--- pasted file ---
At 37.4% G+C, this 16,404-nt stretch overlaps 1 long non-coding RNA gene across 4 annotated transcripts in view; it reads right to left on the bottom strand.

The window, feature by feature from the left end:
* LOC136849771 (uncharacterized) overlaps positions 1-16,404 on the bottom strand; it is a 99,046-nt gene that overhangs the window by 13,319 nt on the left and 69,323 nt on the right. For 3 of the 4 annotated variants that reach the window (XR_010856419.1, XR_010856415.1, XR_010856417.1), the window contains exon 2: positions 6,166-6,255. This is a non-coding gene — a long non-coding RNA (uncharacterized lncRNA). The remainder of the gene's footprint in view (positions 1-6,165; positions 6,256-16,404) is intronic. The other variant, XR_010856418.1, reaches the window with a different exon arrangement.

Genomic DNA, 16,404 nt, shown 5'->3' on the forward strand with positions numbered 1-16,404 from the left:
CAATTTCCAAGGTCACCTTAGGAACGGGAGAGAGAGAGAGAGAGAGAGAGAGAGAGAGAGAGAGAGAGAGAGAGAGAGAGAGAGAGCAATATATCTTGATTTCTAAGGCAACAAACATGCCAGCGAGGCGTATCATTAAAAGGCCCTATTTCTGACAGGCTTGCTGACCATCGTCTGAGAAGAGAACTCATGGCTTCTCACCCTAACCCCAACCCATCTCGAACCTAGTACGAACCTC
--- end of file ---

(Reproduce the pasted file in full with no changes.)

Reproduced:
At 37.4% G+C, this 16,404-nt stretch overlaps 1 long non-coding RNA gene across 4 annotated transcripts in view; it reads right to left on the bottom strand.

The window, feature by feature from the left end:
* LOC136849771 (uncharacterized) overlaps positions 1-16,404 on the bottom strand; it is a 99,046-nt gene that overhangs the window by 13,319 nt on the left and 69,323 nt on the right. For 3 of the 4 annotated variants that reach the window (XR_010856419.1, XR_010856415.1, XR_010856417.1), the window contains exon 2: positions 6,166-6,255. This is a non-coding gene — a long non-coding RNA (uncharacterized lncRNA). The remainder of the gene's footprint in view (positions 1-6,165; positions 6,256-16,404) is intronic. The other variant, XR_010856418.1, reaches the window with a different exon arrangement.

Genomic DNA, 16,404 nt, shown 5'->3' on the forward strand with positions numbered 1-16,404 from the left:
CAATTTCCAAGGTCACCTTAGGAACGGGAGAGAGAGAGAGAGAGAGAGAGAGAGAGAGAGAGAGAGAGAGAGAGAGAGAGAGAGAGCAATATATCTTGATTTCTAAGGCAACAAACATGCCAGCGAGGCGTATCATTAAAAGGCCCTATTTCTGACAGGCTTGCTGACCATCGTCTGAGAAGAGAACTCATGGCTTCTCACCCTAACCCCAACCCATCTCGAACCTAGTACGAACCTC